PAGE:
Who wouldn’t want to be a fly on the wall at today’s meeting of the Redford cabinet when the topic of yesterday’s ruling by Court of Queen’s Bench Justice Denny Thomas on the matter of Bill 46 comes up?

One imagines the air will be pretty blue behind the closed doors of the cabinet room as the gathered Progressive Conservative ministers consider the unavoidable political implications Justice Thomas’s decision to grant a two-week stay halting the application of the Public Service Salary Restraint Act, as the bill has been known since it was passed on Dec. 11 by Premier Alison Redford’s timorous PC caucus.

As a result of the judge’s decision to make the parties wait while he decides what to do about the Alberta Union of Provincial Employees’ call for a long-term injunction against the act until the courts rule on its constitutionality, a process that could take several years, the agree-or-else ultimatum set out in the act for tomorrow becomes moot.

In the great scheme of things, this is likely to make little difference to anyone, because the government had almost certainly already decided to use another provision of Bill 46 to put off AUPE’s statutory surrender-or-take-what-we give-you moment until the end of March — the whole idea of Bill 46 having turned out not to be nearly as popular with voters as the government had anticipated.

Under the terms of the legislation, if AUPE won’t “negotiate” an agreement with the government, the government will impose a two-year wage freeze and other lousy conditions by legislative fiat.

But after 42 years of virtually unchallenged rule, Alberta PCs are unlikely to think they should be told by anyone for any reason that they can’t do whatever they feel like whenever they feel like it — even if the orders come from an independent and impartial judge of a superior court with the constitutional power to do so.

So in the privacy of their privileged legislative chambers, you can count on it they will be furious at even this tiny setback.

In public, of course, Premier Alison Redford’s ministers will have little choice but to fume silently and wait politely.

Even though it is impossible for any of us to know what this means about what Justice Thomas is likely to decide, it will be difficult for members of the public not to conclude yesterday’s stay indicates the government has bitten off more than it can chew with this legislation.

Moreover, the ruling symbolically illustrates that in a constitutional democracy like Canada, even Alberta’s Progressive Conservatives are not all-powerful. That’s a reminder Alberta Tories will not welcome, to say the least.

AUPE was very careful not to gloat or imply this represents a victory for its members — which it does not.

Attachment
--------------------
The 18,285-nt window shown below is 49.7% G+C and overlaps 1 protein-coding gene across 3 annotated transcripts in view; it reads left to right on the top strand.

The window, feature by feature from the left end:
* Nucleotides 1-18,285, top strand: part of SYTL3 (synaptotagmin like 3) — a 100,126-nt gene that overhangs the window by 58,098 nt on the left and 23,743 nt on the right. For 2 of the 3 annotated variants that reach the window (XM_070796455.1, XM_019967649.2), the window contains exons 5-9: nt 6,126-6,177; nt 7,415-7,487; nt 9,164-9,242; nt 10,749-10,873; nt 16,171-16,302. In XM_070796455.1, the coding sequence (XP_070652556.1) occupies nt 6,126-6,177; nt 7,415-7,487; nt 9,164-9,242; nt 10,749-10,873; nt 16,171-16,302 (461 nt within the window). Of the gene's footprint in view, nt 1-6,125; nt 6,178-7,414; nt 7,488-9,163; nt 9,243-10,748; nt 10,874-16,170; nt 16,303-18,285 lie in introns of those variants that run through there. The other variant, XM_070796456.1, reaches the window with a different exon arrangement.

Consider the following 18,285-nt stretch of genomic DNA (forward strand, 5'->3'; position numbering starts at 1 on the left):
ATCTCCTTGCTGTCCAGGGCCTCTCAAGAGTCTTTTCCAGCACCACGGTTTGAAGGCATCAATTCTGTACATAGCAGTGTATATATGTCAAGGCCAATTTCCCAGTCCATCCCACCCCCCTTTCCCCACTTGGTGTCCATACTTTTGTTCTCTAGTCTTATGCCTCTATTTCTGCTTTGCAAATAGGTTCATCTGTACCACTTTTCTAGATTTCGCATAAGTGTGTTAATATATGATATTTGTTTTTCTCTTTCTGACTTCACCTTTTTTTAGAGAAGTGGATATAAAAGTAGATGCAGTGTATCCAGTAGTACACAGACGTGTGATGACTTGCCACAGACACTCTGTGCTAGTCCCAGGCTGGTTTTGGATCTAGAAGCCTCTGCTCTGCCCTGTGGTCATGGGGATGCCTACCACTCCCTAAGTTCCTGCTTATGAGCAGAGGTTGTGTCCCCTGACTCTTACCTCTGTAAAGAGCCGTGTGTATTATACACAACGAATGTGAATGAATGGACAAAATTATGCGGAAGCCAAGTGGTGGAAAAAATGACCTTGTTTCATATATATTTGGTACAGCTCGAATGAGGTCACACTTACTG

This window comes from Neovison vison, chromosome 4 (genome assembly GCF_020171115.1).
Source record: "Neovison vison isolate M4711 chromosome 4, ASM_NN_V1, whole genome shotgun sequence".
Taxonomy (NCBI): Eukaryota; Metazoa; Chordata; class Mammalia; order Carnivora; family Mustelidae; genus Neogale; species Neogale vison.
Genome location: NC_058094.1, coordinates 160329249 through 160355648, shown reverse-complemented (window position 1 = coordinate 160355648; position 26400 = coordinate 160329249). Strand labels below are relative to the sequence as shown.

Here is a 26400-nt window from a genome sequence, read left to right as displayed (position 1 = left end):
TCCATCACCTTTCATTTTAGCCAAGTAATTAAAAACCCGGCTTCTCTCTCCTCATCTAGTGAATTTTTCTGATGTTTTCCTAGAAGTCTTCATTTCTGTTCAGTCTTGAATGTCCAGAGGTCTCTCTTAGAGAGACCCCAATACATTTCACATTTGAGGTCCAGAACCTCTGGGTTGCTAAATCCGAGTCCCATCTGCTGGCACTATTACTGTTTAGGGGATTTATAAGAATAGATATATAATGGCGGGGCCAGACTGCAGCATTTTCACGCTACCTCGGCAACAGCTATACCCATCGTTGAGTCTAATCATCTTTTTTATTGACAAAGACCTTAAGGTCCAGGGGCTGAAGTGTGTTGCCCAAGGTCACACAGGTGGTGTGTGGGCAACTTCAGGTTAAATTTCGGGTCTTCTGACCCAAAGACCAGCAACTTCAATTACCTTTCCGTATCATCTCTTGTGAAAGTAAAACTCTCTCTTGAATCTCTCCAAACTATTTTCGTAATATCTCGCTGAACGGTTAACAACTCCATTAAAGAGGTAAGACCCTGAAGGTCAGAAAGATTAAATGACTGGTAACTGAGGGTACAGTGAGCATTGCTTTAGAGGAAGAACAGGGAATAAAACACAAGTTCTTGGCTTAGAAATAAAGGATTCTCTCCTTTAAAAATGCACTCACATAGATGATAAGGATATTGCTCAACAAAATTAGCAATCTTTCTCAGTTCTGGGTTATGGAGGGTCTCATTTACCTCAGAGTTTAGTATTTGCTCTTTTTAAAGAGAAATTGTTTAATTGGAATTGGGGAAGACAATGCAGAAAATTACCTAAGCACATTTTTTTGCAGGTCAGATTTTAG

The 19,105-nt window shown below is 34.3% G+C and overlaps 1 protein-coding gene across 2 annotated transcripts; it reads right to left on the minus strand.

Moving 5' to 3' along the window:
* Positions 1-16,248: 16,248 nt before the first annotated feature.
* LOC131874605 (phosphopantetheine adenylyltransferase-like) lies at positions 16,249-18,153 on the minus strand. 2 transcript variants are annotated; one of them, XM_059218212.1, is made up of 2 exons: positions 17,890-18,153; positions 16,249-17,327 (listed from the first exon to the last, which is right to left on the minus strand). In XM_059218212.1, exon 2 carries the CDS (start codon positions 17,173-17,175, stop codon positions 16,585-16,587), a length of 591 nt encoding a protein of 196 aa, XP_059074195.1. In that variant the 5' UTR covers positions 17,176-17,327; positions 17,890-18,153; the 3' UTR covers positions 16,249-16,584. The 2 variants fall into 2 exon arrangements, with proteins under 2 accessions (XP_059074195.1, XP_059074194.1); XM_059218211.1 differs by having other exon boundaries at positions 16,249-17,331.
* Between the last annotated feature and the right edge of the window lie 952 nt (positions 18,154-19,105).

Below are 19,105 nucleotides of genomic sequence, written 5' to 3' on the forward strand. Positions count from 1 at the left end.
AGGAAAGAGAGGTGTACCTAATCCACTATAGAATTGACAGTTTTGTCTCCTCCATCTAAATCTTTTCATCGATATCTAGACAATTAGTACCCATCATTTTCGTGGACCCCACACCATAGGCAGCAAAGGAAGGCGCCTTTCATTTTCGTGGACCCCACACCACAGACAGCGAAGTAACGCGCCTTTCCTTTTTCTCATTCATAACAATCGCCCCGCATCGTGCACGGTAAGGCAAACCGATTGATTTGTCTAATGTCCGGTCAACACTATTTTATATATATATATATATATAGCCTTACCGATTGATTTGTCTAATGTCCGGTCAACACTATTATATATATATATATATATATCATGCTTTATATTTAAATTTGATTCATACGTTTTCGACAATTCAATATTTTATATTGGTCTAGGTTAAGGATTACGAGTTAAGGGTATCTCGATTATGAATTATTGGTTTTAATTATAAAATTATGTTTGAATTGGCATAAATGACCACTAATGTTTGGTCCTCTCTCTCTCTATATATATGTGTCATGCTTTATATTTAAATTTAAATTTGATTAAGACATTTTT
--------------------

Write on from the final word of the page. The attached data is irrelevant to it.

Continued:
All that’s going to happen now is that the law is going to remain on hold until Valentine’s Day while Justice Thomas decides if it should remain that way, as AUPE desires, until its the courts have definitively ruled the validity of the union’s argument Bill 46 violates its members fundamental freedoms under the Charter of Rights and Freedoms.

Given the Redford Government’s attitude, if the decision fails to go its way, it is likely to fight that all the way to the Supreme Court of Canada or until the last taxpayer succumbs to bankruptcy.

Still, AUPE President Guy Smith cautiously observed in a brief news release on the union’s website, “while it isn’t a comment on the merits of our case, it does mean the matter is of sufficient complexity that the court needs time to write its decision.”

Meanwhile, elsewhere in Canada at the nexus of labour relations and the courts, the British Columbia Supreme Court yesterday ordered the B.C. Government to restore language that was stripped by legislation from the British Columbia Teachers Federation’s collective agreements in 2002 and pay the union $2 million in damages.

Madame Justice Susan Griffin ruled that the 2002 law and “virtually identical” legislation passed in 2012 violated unionized teachers’ constitutional rights by prohibiting them from bargaining key issues. The damages were awarded because the government extended provisions in the second bill already ruled unconstitutional in the first law.

“It’s a great day for democracy, a great day for all working people across Canada, and it’s a great day for citizens of British Columbia,” BCTF President Jim Iker said in news reports from the West Coast. “The government can’t just break the law. They can’t just violate the rights of people through legislation.”

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“A good song reminds us what we’re fighting for.” Rest in peace, Pete Seeger, 1919-2014.

This post also appears on David Climenhaga’s blog, Alberta Diary.

David J. Climenhaga

David J. Climenhaga

David Climenhaga is a journalist and trade union communicator who has worked in senior writing and editing positions with the Globe and Mail and the Calgary Herald. He left journalism after the strike...